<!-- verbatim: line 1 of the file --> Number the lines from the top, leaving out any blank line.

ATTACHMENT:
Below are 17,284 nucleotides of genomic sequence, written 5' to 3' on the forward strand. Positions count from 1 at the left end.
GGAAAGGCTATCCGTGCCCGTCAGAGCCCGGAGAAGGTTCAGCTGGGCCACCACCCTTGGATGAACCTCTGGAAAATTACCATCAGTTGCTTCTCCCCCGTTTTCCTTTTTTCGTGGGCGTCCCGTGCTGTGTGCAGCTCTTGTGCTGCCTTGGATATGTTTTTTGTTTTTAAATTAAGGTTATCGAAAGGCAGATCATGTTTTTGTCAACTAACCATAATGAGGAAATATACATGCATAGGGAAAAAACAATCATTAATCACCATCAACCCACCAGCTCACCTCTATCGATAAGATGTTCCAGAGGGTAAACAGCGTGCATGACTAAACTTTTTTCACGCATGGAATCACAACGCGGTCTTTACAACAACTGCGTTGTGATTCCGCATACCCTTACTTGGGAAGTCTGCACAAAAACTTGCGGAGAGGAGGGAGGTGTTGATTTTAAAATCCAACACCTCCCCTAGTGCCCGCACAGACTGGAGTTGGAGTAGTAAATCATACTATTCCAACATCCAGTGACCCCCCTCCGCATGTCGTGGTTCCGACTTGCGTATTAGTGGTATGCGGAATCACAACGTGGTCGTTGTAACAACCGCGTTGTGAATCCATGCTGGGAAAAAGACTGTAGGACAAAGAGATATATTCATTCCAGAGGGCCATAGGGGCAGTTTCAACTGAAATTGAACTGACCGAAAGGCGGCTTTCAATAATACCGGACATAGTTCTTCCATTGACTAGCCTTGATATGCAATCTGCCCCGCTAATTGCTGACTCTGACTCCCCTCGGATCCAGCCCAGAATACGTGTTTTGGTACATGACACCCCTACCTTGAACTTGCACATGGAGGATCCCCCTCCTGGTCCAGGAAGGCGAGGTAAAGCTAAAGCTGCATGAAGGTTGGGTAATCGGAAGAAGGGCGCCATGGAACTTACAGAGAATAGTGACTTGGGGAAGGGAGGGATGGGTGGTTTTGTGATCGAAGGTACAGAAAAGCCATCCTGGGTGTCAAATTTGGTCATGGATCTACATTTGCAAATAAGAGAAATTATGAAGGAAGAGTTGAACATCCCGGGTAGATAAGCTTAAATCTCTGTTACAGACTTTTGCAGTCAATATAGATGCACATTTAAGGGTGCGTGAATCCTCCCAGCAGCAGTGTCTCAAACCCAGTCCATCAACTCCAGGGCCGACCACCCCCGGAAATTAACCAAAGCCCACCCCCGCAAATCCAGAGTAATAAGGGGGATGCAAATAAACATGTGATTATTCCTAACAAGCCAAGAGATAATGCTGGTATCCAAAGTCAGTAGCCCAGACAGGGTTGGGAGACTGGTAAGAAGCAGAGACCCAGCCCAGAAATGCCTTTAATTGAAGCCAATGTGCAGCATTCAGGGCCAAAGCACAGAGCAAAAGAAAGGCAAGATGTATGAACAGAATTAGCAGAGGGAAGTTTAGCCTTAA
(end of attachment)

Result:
Below are 17,284 nucleotides of genomic sequence, written 5' to 3' on the forward strand. Positions count from 1 at the left end.